Genetic Basis of Rotenone-induced Parkinson’s Disease Model in Drosophila melanogaster
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Parkinson’s disease (PD) is a neurological disorder that exists in sporadic and familial forms and causes the death of dopamine-producing neurons in humans. Rotenone, a pesticide, can be used to induce a model of sporadic PD in Drosophila melanogaster. The genetic pathogenesis of PD is still being determined in both humans and D. melanogaster. Conducting a genome-wide association study on the genetic variation of D. melanogaster from the Drosophila Genetic Reference Panel (DGRP) with rotenone-induced PD uncovered a set of candidate genes that alter sensitivity to the pesticide. Many of these genes point to possibly important roles of natural variation in the Fibroblast Growth Factor (FGF) Pathway and microtubule synthesis. As microtubule is central to the transport of dopamine in D. melanogaster, these findings suggest a possible explanation of sporadic PD in humans based on genetic and environmental interactions.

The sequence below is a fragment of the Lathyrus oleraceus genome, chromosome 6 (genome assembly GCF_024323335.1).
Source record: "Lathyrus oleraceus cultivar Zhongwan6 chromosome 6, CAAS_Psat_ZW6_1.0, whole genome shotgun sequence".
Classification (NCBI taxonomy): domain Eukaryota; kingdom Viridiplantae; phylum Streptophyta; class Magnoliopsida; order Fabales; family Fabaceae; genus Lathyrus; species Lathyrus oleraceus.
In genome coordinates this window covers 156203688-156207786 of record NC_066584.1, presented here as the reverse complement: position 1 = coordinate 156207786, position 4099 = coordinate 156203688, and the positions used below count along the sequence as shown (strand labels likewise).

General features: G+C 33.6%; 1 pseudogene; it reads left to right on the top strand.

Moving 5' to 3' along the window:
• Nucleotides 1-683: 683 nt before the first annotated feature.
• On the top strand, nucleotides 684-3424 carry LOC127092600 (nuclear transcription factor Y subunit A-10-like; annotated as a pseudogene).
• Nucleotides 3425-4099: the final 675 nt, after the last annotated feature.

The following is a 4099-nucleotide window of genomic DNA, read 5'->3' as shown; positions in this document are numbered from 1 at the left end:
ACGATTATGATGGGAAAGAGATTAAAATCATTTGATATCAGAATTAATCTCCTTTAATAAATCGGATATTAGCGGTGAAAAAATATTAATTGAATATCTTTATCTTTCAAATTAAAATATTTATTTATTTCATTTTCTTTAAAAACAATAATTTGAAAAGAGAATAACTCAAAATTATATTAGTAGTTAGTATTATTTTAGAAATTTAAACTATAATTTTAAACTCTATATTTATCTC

Biological sciences honors program; rotenone; Parkinson’s; microtubule
Clark, Andrew G.
B.A., Biological Sciences
Bachelor of Arts
dissertation or thesis